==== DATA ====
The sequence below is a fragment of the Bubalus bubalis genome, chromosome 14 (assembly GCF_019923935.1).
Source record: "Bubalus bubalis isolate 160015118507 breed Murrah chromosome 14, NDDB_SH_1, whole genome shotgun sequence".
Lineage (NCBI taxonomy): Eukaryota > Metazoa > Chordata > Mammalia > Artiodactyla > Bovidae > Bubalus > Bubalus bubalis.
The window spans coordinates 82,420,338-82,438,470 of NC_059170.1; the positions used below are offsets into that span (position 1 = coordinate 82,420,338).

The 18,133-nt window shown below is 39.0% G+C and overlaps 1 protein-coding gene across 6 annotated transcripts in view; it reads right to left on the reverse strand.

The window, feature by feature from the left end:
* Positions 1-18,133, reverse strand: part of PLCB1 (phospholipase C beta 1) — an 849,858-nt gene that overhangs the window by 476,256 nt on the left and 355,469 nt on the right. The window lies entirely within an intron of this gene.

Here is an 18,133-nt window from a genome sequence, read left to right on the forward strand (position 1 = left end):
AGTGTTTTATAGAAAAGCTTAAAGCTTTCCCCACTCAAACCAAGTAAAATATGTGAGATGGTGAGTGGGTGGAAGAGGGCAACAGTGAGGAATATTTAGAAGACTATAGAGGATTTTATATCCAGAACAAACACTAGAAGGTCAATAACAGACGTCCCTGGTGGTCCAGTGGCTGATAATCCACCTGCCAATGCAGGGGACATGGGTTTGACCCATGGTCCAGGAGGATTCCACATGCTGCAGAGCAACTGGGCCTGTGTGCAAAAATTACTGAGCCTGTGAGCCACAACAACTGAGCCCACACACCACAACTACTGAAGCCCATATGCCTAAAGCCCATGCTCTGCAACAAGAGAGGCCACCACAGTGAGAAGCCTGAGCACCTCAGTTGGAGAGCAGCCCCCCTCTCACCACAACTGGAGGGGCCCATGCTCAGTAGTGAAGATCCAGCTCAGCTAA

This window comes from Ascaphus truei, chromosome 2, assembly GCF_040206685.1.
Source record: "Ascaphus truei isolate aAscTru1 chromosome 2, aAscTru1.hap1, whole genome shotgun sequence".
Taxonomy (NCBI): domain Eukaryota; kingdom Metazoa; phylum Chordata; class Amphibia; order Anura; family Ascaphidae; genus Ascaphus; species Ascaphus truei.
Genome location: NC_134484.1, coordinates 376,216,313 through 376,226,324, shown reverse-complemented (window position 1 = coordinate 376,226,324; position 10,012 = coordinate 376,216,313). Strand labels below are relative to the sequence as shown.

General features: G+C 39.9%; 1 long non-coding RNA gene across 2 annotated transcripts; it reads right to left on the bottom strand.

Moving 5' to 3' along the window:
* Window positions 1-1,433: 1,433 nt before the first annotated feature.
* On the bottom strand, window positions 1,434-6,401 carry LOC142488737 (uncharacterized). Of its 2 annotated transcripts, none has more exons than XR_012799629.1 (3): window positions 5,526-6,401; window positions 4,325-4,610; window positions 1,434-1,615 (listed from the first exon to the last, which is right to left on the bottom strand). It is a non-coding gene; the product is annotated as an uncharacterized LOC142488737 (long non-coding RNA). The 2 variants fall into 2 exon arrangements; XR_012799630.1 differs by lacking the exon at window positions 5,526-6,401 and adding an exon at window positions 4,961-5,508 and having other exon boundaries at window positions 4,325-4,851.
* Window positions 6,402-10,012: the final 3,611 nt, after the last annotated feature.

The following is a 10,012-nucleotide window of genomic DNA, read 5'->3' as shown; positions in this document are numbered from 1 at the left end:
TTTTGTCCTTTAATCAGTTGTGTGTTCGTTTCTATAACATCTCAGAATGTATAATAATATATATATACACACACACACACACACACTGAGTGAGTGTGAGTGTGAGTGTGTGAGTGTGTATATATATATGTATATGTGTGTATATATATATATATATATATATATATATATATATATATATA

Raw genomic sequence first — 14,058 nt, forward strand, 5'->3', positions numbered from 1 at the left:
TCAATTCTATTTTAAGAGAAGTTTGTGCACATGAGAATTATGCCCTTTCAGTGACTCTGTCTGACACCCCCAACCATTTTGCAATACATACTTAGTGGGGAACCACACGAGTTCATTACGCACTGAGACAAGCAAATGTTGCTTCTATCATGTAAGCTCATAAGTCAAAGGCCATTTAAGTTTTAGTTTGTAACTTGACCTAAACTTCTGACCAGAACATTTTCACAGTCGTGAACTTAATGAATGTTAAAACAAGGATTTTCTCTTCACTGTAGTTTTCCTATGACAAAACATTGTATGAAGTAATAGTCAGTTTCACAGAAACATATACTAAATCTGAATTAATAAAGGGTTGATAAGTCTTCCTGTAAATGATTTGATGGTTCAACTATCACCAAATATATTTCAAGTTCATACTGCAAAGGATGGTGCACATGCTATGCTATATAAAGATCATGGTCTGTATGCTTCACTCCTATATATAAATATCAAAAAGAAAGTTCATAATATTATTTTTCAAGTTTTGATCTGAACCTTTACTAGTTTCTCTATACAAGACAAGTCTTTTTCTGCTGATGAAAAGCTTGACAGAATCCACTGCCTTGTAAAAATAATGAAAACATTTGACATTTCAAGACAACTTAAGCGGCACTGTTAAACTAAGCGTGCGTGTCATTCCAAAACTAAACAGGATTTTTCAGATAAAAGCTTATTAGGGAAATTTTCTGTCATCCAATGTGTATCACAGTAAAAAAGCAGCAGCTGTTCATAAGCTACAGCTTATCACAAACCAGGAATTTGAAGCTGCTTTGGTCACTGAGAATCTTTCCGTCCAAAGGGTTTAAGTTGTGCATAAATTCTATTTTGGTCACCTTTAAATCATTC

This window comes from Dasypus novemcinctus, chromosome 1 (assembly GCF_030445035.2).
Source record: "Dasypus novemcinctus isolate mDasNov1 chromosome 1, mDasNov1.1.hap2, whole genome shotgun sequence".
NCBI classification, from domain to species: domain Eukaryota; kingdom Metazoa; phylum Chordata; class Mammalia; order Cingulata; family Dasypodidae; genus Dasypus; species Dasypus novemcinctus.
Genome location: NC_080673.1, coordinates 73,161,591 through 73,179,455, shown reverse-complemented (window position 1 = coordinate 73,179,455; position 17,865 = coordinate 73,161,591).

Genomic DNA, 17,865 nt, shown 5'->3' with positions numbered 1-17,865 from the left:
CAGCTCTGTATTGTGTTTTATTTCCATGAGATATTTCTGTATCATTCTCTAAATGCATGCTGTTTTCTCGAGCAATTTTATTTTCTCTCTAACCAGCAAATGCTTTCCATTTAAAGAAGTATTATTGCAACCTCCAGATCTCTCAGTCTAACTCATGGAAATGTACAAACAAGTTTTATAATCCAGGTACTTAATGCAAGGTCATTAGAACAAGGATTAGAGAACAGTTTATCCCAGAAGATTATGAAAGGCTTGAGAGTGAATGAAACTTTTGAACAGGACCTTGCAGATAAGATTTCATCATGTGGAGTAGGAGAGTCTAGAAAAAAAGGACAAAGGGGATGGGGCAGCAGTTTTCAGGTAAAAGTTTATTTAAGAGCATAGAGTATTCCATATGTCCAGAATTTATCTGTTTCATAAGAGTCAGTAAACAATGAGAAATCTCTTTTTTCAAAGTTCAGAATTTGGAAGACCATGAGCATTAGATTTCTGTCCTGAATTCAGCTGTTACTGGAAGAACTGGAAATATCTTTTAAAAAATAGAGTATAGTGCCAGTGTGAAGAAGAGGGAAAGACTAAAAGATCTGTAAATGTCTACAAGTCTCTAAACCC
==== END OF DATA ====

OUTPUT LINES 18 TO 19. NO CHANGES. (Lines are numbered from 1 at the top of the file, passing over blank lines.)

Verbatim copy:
* Window positions 6,402-10,012: the final 3,611 nt, after the last annotated feature.

The following is a 10,012-nucleotide window of genomic DNA, read 5'->3' as shown; positions in this document are numbered from 1 at the left end: